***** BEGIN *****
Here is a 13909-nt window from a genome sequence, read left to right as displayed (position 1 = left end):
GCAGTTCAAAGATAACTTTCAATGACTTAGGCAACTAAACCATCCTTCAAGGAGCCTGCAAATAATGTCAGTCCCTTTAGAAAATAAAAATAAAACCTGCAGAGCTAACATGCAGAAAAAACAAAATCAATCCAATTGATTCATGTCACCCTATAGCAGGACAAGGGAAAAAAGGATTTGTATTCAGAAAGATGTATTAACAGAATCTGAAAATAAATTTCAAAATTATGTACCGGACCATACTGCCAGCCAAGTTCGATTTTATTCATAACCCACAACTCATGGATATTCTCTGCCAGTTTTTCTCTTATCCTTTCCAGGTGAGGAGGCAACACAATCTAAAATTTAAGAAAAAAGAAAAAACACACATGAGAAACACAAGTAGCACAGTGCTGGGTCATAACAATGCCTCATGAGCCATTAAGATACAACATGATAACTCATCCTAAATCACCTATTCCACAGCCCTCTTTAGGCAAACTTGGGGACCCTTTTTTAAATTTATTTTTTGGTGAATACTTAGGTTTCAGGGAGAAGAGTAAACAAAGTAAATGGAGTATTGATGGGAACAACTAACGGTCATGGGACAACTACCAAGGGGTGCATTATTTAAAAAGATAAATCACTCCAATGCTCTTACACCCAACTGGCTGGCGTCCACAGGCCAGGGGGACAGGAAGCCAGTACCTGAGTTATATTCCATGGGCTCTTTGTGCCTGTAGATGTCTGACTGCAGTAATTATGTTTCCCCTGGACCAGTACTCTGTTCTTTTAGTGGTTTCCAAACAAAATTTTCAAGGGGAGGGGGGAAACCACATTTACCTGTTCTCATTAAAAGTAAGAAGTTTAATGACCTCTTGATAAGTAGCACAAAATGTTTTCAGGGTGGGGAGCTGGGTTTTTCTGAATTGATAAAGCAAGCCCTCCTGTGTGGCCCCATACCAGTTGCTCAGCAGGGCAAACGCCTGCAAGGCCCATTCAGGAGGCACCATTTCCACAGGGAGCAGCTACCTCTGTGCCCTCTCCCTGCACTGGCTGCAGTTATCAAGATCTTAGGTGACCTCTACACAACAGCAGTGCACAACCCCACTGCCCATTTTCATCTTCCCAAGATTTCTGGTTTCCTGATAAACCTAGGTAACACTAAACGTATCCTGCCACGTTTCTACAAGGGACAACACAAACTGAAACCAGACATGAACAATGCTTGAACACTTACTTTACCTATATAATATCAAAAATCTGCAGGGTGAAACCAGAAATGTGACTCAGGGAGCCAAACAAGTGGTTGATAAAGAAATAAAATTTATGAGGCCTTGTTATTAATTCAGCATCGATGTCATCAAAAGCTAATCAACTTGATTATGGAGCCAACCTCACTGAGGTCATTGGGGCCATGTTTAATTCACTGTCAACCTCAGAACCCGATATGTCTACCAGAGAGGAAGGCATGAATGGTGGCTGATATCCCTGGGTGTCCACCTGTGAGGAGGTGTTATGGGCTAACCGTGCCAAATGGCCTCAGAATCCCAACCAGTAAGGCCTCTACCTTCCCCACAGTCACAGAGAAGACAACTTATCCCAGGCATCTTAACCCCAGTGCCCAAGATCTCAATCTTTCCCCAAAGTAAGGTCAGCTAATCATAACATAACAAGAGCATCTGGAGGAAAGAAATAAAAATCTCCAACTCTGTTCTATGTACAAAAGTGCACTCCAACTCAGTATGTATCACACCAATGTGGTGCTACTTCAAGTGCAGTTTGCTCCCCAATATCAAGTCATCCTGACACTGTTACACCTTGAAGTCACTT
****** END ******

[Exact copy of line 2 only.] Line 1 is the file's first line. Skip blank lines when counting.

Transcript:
GCAGTTCAAAGATAACTTTCAATGACTTAGGCAACTAAACCATCCTTCAAGGAGCCTGCAAATAATGTCAGTCCCTTTAGAAAATAAAAATAAAACCTGCAGAGCTAACATGCAGAAAAAACAAAATCAATCCAATTGATTCATGTCACCCTATAGCAGGACAAGGGAAAAAAGGATTTGTATTCAGAAAGATGTATTAACAGAATCTGAAAATAAATTTCAAAATTATGTACCGGACCATACTGCCAGCCAAGTTCGATTTTATTCATAACCCACAACTCATGGATATTCTCTGCCAGTTTTTCTCTTATCCTTTCCAGGTGAGGAGGCAACACAATCTAAAATTTAAGAAAAAAGAAAAAACACACATGAGAAACACAAGTAGCACAGTGCTGGGTCATAACAATGCCTCATGAGCCATTAAGATACAACATGATAACTCATCCTAAATCACCTATTCCACAGCCCTCTTTAGGCAAACTTGGGGACCCTTTTTTAAATTTATTTTTTGGTGAATACTTAGGTTTCAGGGAGAAGAGTAAACAAAGTAAATGGAGTATTGATGGGAACAACTAACGGTCATGGGACAACTACCAAGGGGTGCATTATTTAAAAAGATAAATCACTCCAATGCTCTTACACCCAACTGGCTGGCGTCCACAGGCCAGGGGGACAGGAAGCCAGTACCTGAGTTATATTCCATGGGCTCTTTGTGCCTGTAGATGTCTGACTGCAGTAATTATGTTTCCCCTGGACCAGTACTCTGTTCTTTTAGTGGTTTCCAAACAAAATTTTCAAGGGGAGGGGGGAAACCACATTTACCTGTTCTCATTAAAAGTAAGAAGTTTAATGACCTCTTGATAAGTAGCACAAAATGTTTTCAGGGTGGGGAGCTGGGTTTTTCTGAATTGATAAAGCAAGCCCTCCTGTGTGGCCCCATACCAGTTGCTCAGCAGGGCAAACGCCTGCAAGGCCCATTCAGGAGGCACCATTTCCACAGGGAGCAGCTACCTCTGTGCCCTCTCCCTGCACTGGCTGCAGTTATCAAGATCTTAGGTGACCTCTACACAACAGCAGTGCACAACCCCACTGCCCATTTTCATCTTCCCAAGATTTCTGGTTTCCTGATAAACCTAGGTAACACTAAACGTATCCTGCCACGTTTCTACAAGGGACAACACAAACTGAAACCAGACATGAACAATGCTTGAACACTTACTTTACCTATATAATATCAAAAATCTGCAGGGTGAAACCAGAAATGTGACTCAGGGAGCCAAACAAGTGGTTGATAAAGAAATAAAATTTATGAGGCCTTGTTATTAATTCAGCATCGATGTCATCAAAAGCTAATCAACTTGATTATGGAGCCAACCTCACTGAGGTCATTGGGGCCATGTTTAATTCACTGTCAACCTCAGAACCCGATATGTCTACCAGAGAGGAAGGCATGAATGGTGGCTGATATCCCTGGGTGTCCACCTGTGAGGAGGTGTTATGGGCTAACCGTGCCAAATGGCCTCAGAATCCCAACCAGTAAGGCCTCTACCTTCCCCACAGTCACAGAGAAGACAACTTATCCCAGGCATCTTAACCCCAGTGCCCAAGATCTCAATCTTTCCCCAAAGTAAGGTCAGCTAATCATAACATAACAAGAGCATCTGGAGGAAAGAAATAAAAATCTCCAACTCTGTTCTATGTACAAAAGTGCACTCCAACTCAGTATGTATCACACCAATGTGGTGCTACTTCAAGTGCAGTTTGCTCCCCAATATCAAGTCATCCTGACACTGTTACACCTTGAAGTCACTT